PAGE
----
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Urine Testing to Detect Kidney Transplant Rejection

This study has been completed.
Sponsor:
Information provided by (Responsible Party):
National Institute of Allergy and Infectious Diseases (NIAID)
ClinicalTrials.gov Identifier:
NCT00337220
First received: June 14, 2006
Last updated: August 13, 2013
Last verified: August 2013

June 14, 2006
August 13, 2013
June 2006
December 2010   (final data collection date for primary outcome measure)
Not Provided
Not Provided
Complete list of historical versions of study NCT00337220 on ClinicalTrials.gov Archive Site
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Urine Testing to Detect Kidney Transplant Rejection
Noninvasive Diagnosis of Renal Allograft Rejection by Urinary Cell mRNA Profiling

The purpose of this study is to determine if analysis of urine samples for specific markers can predict transplant rejection in people who have received kidney transplants.

Innovations in kidney transplantation have improved short-term outcomes for transplant patients. However, organ rejection remains as an important threat to the long-term survival of the transplanted organ. An increase in the serum creatinine level is often the first clinical indicator of kidney transplant rejection; however, this marker lacks sensitivity and specificity. Rejection is currently diagnosed using an invasive transplant biopsy procedure; in addition to being expensive, transplant biopsies can result in bleeding from the transplant and even graft loss. In early studies, it has been observed that significant increases in the levels of perforin, granzyme B, and CD3 messenger RNA (mRNA) in urinary cells signal the development of acute transplant rejection. The purpose of this study is to evaluate whether the noninvasive procedure of measuring perforin, granzyme B, and CD3 mRNA levels in urine samples can accurately diagnose and predict kidney transplant rejection, make transplant biopsy unnecessary, and provide an opportunity to initiate treatment for early rejection with the aim to minimize damage to the kidney.

This study will last 3 years post-transplant. There will be a total of 14 study visits. Blood and urine collection will occur at all visits. Additional visits may be necessary for those participants who develop abnormal kidney function.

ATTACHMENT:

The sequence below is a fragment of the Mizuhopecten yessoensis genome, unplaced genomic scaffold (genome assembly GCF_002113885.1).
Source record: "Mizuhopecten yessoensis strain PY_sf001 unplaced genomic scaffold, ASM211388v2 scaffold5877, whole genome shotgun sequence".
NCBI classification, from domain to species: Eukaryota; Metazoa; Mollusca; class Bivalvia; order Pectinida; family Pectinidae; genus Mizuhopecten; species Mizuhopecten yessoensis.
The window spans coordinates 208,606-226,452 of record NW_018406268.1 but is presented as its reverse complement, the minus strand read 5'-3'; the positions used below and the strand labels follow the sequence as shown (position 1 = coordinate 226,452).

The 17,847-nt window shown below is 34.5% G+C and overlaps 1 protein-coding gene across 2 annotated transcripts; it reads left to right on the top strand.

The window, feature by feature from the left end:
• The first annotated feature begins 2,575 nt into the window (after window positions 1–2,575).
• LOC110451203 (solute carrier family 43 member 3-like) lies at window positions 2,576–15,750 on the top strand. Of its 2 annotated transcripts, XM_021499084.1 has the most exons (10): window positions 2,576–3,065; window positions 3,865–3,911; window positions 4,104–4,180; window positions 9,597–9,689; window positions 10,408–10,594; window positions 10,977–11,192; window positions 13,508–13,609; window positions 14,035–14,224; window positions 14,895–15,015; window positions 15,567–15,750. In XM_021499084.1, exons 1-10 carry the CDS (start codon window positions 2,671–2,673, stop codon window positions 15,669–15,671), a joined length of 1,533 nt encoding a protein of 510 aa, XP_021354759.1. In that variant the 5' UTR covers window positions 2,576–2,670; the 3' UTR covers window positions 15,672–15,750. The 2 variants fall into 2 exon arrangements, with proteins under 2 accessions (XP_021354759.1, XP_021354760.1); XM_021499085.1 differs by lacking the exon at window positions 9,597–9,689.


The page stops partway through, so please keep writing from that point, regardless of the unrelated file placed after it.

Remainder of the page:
Observational
Observational Model: Cohort
Time Perspective: Prospective
Not Provided
Retention:   Samples With DNA
Description:

Blood and urine collection

Non-Probability Sample

Patients who have recently undergone kidney transplant

  • Kidney Transplantation
  • Kidney Disease
  • Kidney Failure, Chronic
Not Provided
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*   Includes publications given by the data provider as well as publications identified by ClinicalTrials.gov Identifier (NCT Number) in Medline.
 
Completed
492
December 2010
December 2010   (final data collection date for primary outcome measure)

Inclusion Criteria:

  • Scheduled to undergo primary or redo deceased- or living-donor kidney transplantation
  • Ability to provide informed consent

Exclusion Criteria:

  • Requires combined organ transplantation
  • Previously received a solid organ transplant (other than kidney transplant) or islet cell transplant
  • HCV infected
  • HIV infected
Both
up to 80 Years
No
Contact information is only displayed when the study is recruiting subjects
United States
 
NCT00337220
DAIT CTOT-04
Yes
National Institute of Allergy and Infectious Diseases (NIAID)
National Institute of Allergy and Infectious Diseases (NIAID)
Not Provided
Study Chair: Abraham Shaked, MD, PhD Department of Surgery, University of Pennsylvania Medical Center
Principal Investigator: John Friedewald, MD Northwestern University
Principal Investigator: Stuart Knechtle, MD Department of Surgery, University of Wisconsin
Principal Investigator: Jean Emond, MD Department of Surgery, Columbia University
Principal Investigator: Darshana Dadhania, MD Cornell University
National Institute of Allergy and Infectious Diseases (NIAID)
August 2013

ICMJE     Data element required by the International Committee of Medical Journal Editors and the World Health Organization ICTRP